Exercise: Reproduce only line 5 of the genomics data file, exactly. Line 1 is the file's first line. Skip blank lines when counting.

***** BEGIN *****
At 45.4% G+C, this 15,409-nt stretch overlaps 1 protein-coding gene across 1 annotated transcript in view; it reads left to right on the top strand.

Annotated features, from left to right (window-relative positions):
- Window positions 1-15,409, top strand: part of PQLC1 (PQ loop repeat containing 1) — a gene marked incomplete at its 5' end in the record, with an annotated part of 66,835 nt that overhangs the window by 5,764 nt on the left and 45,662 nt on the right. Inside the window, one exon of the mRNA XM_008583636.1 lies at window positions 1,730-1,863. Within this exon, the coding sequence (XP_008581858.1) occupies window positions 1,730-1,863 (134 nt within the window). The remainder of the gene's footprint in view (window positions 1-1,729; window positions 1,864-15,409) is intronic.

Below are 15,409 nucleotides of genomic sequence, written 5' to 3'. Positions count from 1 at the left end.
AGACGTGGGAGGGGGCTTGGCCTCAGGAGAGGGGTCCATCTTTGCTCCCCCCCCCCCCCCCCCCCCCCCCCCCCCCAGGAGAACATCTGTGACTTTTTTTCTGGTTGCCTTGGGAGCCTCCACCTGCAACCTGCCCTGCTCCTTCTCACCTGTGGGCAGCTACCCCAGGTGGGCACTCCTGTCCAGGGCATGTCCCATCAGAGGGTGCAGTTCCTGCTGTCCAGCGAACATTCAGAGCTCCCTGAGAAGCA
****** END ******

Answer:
AGACGTGGGAGGGGGCTTGGCCTCAGGAGAGGGGTCCATCTTTGCTCCCCCCCCCCCCCCCCCCCCCCCCCCCCCCAGGAGAACATCTGTGACTTTTTTTCTGGTTGCCTTGGGAGCCTCCACCTGCAACCTGCCCTGCTCCTTCTCACCTGTGGGCAGCTACCCCAGGTGGGCACTCCTGTCCAGGGCATGTCCCATCAGAGGGTGCAGTTCCTGCTGTCCAGCGAACATTCAGAGCTCCCTGAGAAGCA